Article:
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The Unidentified Role of Sunscreen in Treating Hyperpigmentation Taking on a New Responsibility

April 12, 2016 | Contact Author | By: Sparsha Saxena and Howard I. Maibach, M.D., University of California, San Francisco, California, USA
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Sunscreen

Keywords: hyperpigmentation | sunscreen | efficacy clinical trial | hydroquinone | azelaic acid | ascorbic acid niacinamide | retinol

Abstract: What is sunscreen’s role in treating hyperpigmentation? We ran clinical trials using depigmenting agents and sunscreen to assess sunscreen’s treatment purpose. We then surveyed study design, objective, intervention, how investigators utilize sunscreen and measurements of efficacy to further the findings.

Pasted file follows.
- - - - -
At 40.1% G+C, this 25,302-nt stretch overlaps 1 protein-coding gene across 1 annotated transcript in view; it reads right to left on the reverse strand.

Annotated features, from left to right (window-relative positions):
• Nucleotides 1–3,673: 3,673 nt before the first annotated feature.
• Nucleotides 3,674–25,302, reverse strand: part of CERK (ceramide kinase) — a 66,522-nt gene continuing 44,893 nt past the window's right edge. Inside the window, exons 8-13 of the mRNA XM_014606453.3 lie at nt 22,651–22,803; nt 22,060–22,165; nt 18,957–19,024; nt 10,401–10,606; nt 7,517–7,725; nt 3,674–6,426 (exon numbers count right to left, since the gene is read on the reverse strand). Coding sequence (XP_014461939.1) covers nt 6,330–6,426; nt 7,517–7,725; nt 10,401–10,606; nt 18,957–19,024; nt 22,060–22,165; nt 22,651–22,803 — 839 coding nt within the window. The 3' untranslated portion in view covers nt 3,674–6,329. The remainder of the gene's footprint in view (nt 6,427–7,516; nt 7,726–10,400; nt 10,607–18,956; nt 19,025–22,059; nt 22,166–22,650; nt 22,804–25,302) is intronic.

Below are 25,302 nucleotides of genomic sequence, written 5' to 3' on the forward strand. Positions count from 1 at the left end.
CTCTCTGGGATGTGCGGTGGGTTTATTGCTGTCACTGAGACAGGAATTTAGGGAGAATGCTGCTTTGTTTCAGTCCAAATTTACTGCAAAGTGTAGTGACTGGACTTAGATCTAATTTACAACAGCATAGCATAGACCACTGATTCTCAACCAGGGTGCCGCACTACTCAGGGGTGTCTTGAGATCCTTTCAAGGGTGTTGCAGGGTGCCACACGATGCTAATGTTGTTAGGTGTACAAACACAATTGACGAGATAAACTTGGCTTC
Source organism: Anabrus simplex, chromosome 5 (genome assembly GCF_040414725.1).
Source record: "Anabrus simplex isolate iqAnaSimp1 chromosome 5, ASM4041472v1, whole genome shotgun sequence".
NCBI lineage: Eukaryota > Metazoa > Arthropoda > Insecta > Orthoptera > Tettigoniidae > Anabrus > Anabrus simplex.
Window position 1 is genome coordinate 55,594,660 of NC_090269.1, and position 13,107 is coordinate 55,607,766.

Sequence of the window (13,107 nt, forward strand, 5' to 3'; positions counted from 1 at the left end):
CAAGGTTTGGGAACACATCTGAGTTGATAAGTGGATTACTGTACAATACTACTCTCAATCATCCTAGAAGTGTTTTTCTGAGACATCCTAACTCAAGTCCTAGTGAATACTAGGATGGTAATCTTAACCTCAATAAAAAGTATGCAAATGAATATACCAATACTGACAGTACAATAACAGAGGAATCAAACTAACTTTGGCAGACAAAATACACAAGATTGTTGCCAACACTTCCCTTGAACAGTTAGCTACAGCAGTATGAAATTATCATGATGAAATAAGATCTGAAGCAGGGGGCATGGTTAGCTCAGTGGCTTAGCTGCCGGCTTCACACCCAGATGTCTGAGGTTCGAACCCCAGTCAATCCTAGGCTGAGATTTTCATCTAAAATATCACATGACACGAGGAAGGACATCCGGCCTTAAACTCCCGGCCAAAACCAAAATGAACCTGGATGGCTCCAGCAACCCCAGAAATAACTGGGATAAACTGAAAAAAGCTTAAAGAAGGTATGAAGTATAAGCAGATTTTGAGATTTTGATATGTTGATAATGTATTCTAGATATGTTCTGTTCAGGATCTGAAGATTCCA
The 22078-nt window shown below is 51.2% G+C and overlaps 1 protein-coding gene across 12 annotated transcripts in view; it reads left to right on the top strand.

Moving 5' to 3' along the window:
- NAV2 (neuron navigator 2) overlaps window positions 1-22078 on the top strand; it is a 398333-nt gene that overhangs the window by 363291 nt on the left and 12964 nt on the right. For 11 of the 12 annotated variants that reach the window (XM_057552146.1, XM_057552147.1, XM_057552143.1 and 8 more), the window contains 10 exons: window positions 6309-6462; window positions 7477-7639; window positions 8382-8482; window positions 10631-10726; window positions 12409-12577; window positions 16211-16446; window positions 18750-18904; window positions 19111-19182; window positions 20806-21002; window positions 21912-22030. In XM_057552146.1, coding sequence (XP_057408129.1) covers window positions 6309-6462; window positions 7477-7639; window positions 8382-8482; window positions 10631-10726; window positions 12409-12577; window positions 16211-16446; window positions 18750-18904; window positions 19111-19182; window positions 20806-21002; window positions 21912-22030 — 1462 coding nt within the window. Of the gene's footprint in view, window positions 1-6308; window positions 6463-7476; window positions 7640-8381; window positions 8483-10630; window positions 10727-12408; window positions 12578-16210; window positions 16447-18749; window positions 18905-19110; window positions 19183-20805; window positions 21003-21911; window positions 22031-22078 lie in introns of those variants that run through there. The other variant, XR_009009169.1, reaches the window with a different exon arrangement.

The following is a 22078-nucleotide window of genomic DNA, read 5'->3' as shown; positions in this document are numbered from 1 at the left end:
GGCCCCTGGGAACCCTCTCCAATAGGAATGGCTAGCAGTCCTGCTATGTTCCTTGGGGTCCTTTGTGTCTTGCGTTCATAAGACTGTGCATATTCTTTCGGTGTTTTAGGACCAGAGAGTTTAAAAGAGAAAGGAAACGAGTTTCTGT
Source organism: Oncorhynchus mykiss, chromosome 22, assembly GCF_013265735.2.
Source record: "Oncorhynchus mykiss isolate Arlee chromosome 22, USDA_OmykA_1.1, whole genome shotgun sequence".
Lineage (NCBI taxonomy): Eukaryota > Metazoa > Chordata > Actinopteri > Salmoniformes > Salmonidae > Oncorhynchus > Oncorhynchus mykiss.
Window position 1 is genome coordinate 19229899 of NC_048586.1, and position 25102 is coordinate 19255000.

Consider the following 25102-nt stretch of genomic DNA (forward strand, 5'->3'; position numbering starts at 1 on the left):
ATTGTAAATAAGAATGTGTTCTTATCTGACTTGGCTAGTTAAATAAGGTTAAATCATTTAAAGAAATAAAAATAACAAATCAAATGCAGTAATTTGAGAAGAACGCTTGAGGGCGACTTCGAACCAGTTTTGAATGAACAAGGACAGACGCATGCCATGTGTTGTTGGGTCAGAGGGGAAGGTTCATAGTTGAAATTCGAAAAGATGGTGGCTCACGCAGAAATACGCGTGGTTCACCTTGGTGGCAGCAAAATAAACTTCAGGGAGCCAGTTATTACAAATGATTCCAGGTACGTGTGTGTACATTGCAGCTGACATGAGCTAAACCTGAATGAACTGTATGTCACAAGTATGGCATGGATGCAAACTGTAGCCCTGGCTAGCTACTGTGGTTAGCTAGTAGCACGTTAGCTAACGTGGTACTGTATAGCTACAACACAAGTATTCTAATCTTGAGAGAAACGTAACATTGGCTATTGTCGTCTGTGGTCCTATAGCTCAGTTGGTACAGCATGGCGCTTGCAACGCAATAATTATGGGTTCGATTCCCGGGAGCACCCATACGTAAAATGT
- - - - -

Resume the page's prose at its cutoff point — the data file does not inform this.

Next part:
Hyperpigmentation is a disorder characterized by an overproduction of melanin in the skin. Common hyperpigmentation disorders include, but are not limited to, post-inflammatory hyperpigmentation, melasma and solar lentigines.

Post-inflammatory hyperpigmentation typically results from inflammation, e.g. it is caused by acne or skin injury, and it occurs most frequently with patients of Fitzpatrick skin types IV-VI.1 Melasma is characterized by patches of discoloration—typically facial—as a result of pregnancy-related hormonal changes, oral contraceptives or sun exposure.